In Western Virginia, two recent cases have highlighted citizens' concerns about sex offenders living among them.
Last fall, Botetourt County Sheriff Reed Kelly decided to inform residents that a man who had been convicted of sodomy and sexual battery in suburban Richmond had moved to Cloverdale after being paroled from prison.
In Covington this month, parents voiced anger after learning that a man with a long history of sex crimes had moved next to a school playground. Residents began a letter-writing campaign to push state legislators to pass a community-notification requirement.
Van Patten, the Roanoke counselor, says there is clearly a need for a notification law: "If there's a sex offender in my neighborhood, would I want to know about it? Absolutely."
But warning children about known sex offenders and "stranger-dangers" isn't enough, he says.
If a young child talks to a stranger in a grocery store and then talks to him again five minutes later, the child might not consider him a stranger anymore. The way they've been taught, Van Patten says, "a stranger is somebody in a shabby raincoat that scares them."
But child molesters are smooth operators who know how to gain a child's trust and target kids who are vulnerable because they feel unwanted or neglected, Van Patten says. "They manipulate a child's natural desire for attention and affection from adults," he says.
At the same time, he adds, programs like "McGruff the Crime Dog" give solid information about protecting kids from strangers but do less to combat sexual assaults by people known by the victims.
He says one good defense against sexual offenders is already on the books in Virginia. Van Patten was a member of a commission appointed by then Lt. Gov. Don Beyer that recommended mandatory life-without-parole sentences for anyone convicted of repeat offenses of rape, forcible sodomy or abduction with intent to defile. That was passed into law in 1995.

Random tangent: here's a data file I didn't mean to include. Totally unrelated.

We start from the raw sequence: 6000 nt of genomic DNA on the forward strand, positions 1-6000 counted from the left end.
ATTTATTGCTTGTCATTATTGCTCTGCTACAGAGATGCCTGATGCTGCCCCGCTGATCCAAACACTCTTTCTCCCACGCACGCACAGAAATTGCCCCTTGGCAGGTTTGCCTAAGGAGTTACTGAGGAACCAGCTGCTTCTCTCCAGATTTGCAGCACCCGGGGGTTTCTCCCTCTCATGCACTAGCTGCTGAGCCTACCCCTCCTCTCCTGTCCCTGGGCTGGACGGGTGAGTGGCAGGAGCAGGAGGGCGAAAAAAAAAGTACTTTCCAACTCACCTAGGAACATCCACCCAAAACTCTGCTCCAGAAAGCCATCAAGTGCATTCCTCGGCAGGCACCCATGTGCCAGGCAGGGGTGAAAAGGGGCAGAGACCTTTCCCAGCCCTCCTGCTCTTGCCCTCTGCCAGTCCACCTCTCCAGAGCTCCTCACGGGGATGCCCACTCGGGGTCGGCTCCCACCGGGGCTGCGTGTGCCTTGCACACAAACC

Vachss, who has written numerous books on child abuse, says that states also need to put more money into child-protective services—in order to cut off abuse in the home. This would help prevent abused children from becoming perpetrators themselves when they grow up, he says.
Vachss believes child protection workers are as "underpaid, under-trained, under-supervised and out and out disrespected as any profession you could find."
He says it's not a lack of recognition of the problem that keeps politicians and the public from doing more to combat sexual crimes against children.
"I think it's a lack of will," he says. "You can get more people at a rally to save whales than to save children. We're quick enough to kill children—a lot of people are in favor of the death penalty for children. But we're not so interested in protecting them."
Mike Hudson can be reached at 540-981-3332 or firstname.lastname@example.org
SEXUAL ASSAULT: HOW TO PROTECT YOUR CHILDREN
Most child molesters aren't strangers who jump out of the shadows. They work hard to gain children's trust and get jobs or volunteer positions that put them near potential victims. Experts give these tips for what parents can do to protect their children:
Know the people your children associate with in and out of school.
Make unannounced visits and check references before entrusting your child to an adult or older child.
Keep the lines of communication open. Make sure your child knows it's OK to tell you anything. They shouldn't have secrets with any adult.
"The greatest single protection you can give your child is that child's sense that they can tell you anything," says Andrew Vachss, an attorney and children's advocate. "If you can do that, you've insulated your child very well."
Teach your child how to say no. Children need to learn a healthy balance between respect for adults and the right to be assertive and protect themselves.
SOURCE: Atlanta Constitution-Journal, interviews with experts on sexual abuse.